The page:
Saturday, April 5, 2014

Review: Benji Franklin: Kid Zillionaire by Raymond Bean

After inventing a bestselling excuse-generating app, twelve-year-old Benjamin "Benji" Franklin became the world's youngest and, well, only ZILLIONAIRE. Unlike other fat cats, this tiny tycoon uses his wealth for the greater good instead of selfish gain -- because it's not all about the Benjamin!
For ages 7-10.
* A modern-day Richie Rich
* 60-page, middle-grade chapter book featuring nearly 50 illustrations
* Written by Raymond Bean, best-selling author of the School Is A Nightmare series and the Sweet Farts series
* Highly marketable and licensable character and concept with strong digital potential
* Broad appeal to boy demographic, including young tech-heads, entrepreneurs, underdogs, humor fans, and much more!
About the Author:
Raymond Bean is the bestselling author of the Sweet Farts books, the School Is A Nightmare series, and other books for young readers.
About the Illustrator:
Matthew Vimislik first gained acclaim with his “funny monster” drawings displayed on his refrigerator at his parents house. Since then, he has drawn for McGraw-Hill, Scholastic EDU, Oxford University Press, and various magazines, including Appleseeds, Calliope, Faces and Odyssey.

Benji Franklin is one of those kids who seem a little bit cocky but are really just so brilliant that they don't even notice how odd they can be sometimes.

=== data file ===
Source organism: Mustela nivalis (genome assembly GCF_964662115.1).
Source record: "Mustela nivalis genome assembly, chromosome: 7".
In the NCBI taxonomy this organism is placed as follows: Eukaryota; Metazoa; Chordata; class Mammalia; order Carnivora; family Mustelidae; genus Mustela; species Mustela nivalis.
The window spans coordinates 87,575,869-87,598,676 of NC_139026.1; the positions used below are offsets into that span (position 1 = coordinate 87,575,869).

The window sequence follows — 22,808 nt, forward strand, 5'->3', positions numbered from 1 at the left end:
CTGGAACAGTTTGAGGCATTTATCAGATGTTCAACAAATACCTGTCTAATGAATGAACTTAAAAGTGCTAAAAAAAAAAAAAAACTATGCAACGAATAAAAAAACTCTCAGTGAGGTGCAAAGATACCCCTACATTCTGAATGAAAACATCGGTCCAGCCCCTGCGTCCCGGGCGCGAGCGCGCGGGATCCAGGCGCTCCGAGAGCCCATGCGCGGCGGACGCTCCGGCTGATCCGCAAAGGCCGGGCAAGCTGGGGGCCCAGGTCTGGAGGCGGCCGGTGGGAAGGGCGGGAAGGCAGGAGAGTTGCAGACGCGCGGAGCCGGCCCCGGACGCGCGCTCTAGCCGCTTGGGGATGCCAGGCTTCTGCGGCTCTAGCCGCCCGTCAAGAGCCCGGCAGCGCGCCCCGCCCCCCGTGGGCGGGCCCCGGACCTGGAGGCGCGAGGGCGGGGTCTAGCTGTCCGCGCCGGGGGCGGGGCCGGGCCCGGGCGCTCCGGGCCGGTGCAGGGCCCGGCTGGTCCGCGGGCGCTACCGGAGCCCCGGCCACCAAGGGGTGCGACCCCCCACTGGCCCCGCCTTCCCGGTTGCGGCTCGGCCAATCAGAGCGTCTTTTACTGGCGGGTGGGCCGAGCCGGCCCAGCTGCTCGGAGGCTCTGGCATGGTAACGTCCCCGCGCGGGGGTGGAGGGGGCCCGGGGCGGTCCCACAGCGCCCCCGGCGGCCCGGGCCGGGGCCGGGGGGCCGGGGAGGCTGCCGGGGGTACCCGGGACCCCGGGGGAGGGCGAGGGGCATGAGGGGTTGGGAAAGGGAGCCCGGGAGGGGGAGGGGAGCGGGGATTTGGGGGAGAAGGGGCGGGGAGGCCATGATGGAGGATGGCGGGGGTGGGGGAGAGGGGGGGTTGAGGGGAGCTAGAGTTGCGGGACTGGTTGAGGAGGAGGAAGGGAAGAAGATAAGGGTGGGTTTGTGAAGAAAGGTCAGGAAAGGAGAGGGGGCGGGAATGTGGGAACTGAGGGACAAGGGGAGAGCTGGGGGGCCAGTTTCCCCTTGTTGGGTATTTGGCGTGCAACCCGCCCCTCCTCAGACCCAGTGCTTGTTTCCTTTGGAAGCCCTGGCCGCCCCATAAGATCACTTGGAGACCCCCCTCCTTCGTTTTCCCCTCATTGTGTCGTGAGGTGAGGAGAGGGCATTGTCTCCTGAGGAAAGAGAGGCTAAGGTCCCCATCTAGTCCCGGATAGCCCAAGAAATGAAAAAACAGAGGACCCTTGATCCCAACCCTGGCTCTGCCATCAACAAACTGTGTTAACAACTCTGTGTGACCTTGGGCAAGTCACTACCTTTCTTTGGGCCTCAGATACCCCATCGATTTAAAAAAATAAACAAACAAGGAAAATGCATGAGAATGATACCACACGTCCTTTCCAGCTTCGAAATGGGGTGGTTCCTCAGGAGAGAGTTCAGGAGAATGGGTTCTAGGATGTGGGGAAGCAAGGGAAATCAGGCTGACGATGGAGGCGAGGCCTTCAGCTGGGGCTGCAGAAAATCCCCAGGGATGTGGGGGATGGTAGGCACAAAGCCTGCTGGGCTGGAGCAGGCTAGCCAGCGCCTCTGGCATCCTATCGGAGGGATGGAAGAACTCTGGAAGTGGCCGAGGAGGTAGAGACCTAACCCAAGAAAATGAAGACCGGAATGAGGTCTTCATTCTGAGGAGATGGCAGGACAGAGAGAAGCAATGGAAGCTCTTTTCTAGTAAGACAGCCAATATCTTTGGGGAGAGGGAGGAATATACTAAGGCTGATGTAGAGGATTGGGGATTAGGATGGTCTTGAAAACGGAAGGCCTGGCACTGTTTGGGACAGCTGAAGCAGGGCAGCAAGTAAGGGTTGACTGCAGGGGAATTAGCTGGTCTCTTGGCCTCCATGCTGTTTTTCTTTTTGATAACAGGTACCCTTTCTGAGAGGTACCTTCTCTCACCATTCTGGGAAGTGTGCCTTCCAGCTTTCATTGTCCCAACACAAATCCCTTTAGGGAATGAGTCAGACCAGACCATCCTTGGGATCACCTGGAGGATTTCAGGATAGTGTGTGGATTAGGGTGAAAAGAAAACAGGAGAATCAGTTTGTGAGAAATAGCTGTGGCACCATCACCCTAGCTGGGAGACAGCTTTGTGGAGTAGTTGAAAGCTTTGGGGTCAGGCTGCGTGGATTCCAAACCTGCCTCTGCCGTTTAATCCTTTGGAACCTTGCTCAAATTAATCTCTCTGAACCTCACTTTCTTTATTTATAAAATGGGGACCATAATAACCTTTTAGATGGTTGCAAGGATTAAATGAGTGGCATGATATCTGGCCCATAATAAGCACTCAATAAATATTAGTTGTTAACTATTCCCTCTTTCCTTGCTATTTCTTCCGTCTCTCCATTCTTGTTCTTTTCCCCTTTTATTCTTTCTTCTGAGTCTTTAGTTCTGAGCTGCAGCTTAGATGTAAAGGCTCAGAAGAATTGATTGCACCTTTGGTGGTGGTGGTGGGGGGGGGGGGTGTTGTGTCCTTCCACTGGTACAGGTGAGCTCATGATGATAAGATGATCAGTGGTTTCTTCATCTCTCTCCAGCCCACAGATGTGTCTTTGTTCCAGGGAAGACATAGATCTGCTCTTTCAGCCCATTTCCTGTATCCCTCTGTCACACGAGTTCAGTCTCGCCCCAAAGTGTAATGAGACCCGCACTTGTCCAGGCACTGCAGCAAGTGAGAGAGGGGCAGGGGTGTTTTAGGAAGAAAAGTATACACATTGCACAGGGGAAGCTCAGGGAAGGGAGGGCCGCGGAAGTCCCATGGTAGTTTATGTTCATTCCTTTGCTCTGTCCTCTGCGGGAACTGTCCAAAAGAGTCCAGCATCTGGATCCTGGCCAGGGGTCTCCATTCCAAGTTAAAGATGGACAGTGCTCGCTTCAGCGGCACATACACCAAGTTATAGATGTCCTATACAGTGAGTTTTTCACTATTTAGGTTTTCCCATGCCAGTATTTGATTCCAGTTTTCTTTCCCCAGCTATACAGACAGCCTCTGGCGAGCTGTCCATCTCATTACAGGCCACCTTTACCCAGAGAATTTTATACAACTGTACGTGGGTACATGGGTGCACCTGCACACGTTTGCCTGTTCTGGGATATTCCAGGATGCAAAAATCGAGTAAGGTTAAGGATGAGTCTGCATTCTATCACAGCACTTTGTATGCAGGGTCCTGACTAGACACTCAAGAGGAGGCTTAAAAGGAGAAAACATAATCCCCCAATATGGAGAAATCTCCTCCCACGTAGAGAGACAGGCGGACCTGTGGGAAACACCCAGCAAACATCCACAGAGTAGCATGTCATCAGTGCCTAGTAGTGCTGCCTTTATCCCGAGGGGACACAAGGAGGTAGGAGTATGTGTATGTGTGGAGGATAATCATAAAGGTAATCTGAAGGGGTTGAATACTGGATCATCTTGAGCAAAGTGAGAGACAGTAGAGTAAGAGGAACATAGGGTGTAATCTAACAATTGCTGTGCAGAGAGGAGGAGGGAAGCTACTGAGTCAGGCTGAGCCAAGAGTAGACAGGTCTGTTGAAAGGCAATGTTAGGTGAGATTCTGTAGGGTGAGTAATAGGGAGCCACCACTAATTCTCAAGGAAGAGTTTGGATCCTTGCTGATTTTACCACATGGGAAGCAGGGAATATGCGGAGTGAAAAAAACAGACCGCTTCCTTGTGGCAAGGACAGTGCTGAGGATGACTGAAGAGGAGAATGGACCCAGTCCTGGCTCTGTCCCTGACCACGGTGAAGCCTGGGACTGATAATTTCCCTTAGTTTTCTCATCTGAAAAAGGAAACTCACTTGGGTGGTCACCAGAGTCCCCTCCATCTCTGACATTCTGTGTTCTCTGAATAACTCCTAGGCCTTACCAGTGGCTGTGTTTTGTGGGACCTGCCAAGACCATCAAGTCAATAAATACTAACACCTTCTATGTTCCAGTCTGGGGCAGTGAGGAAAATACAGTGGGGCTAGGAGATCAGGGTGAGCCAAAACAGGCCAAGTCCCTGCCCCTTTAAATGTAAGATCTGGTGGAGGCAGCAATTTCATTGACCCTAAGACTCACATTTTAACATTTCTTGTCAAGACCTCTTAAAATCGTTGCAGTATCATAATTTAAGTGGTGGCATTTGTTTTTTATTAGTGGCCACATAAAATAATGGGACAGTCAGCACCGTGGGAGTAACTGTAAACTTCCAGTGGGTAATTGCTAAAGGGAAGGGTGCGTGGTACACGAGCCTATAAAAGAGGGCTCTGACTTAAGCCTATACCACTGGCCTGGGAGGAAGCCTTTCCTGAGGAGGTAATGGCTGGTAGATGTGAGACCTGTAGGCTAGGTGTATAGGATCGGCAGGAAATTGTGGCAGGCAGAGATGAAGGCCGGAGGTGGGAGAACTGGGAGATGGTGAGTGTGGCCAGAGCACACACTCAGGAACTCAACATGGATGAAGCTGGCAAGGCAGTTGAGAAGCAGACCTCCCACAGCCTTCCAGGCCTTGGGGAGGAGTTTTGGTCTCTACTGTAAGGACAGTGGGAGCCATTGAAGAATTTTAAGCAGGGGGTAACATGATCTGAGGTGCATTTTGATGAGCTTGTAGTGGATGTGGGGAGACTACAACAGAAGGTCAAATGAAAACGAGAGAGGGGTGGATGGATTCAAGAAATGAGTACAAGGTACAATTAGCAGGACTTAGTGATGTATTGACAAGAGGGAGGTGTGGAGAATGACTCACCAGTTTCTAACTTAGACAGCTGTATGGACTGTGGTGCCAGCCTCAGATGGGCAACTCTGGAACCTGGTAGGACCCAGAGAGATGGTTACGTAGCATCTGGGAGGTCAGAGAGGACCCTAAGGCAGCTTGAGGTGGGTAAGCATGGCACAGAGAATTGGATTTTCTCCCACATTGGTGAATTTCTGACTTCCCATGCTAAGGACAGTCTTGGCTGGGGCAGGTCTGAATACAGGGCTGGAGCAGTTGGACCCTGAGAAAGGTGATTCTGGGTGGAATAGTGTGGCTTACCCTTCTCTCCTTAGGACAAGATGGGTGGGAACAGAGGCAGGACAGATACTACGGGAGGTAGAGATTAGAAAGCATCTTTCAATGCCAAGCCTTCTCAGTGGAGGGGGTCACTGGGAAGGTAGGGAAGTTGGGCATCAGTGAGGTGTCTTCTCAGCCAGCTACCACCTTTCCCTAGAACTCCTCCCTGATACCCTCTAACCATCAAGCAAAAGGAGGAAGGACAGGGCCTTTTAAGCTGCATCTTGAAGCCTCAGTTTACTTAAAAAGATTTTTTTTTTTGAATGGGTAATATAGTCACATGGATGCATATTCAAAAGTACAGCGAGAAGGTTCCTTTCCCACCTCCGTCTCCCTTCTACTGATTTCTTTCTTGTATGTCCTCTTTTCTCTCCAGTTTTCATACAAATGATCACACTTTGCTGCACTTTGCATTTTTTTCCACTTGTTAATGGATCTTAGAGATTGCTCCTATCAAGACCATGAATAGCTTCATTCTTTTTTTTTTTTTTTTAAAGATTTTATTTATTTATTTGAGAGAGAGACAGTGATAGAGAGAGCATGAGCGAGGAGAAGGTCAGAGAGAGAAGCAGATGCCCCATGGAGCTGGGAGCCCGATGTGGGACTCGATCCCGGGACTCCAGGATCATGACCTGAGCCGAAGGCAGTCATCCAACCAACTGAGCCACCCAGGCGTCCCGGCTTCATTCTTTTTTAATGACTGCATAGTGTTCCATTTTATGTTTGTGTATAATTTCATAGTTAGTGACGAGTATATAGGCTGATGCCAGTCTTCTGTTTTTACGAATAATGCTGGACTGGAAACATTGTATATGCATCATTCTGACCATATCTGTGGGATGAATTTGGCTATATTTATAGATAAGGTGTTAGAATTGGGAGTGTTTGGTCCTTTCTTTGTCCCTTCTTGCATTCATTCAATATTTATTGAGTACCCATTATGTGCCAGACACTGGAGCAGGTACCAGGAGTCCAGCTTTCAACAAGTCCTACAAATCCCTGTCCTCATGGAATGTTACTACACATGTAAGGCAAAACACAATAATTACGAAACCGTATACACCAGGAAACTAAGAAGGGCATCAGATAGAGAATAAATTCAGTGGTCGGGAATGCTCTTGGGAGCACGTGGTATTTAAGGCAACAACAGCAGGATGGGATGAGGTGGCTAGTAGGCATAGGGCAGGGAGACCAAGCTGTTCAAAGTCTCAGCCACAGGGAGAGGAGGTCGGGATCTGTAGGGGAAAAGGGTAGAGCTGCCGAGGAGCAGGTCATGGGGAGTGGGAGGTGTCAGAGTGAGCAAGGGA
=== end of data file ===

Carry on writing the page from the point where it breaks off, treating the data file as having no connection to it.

In Benji Franklin: Kid Zillionaire, Benji Franklin develops an app for his tech class that becomes such a popular download that he makes a ton of money. Because of his brilliant app and creative mind, he's recruited by a couple of rich geniuses for some pretty interesting missions.

I like Benji. There were some moments wherein he seemed a little Tony Stark-ish, but overall, he's like a less sarcastic mini-Tony Stark. That's great, because Tony Stark is one of my favorite Avengers.

The idea of Benji creating an app that goes viral is brilliant. I know that there's at least one kid who made a lot of money after creating an app that people liked, so this idea isn't too far-fetched. If anything, it makes me want to start coding and makes me hope that when my kid goes to school, his computer class will focus on useful things like coding.

What's great about this book is that Benji has all these amazing adventures and tons of cool stuff, but he never forgets to help others out, especially his mom and her charity work. Plus, the kind of help he gives isn't the handout-type wherein it's temporary and once it runs out, there's nothing. His help is the hand-up type wherein the community can sustain them and keep living on them.

Thanks to NetGalley and Capstone Young Readers for the e-copy.


  1. It can inspire kids to be more creative.
  2. Benji is a good kid.
  3. Benji's adventures are fun and interesting. 


  1. There aren't a lot of realistic things in this book, which may or may not be a good thing.

"Did you know that once you've reached an altitude of 50 miles above the planet you are, by definition, an astronaut?" Sir Robert asked. 

  1. Your child likes inventing things.
  2. Your child likes technology.
  3. Your child likes books about kids that go on wild adventures. 




Note: This post contains Amazon and Book Depository affiliate links.

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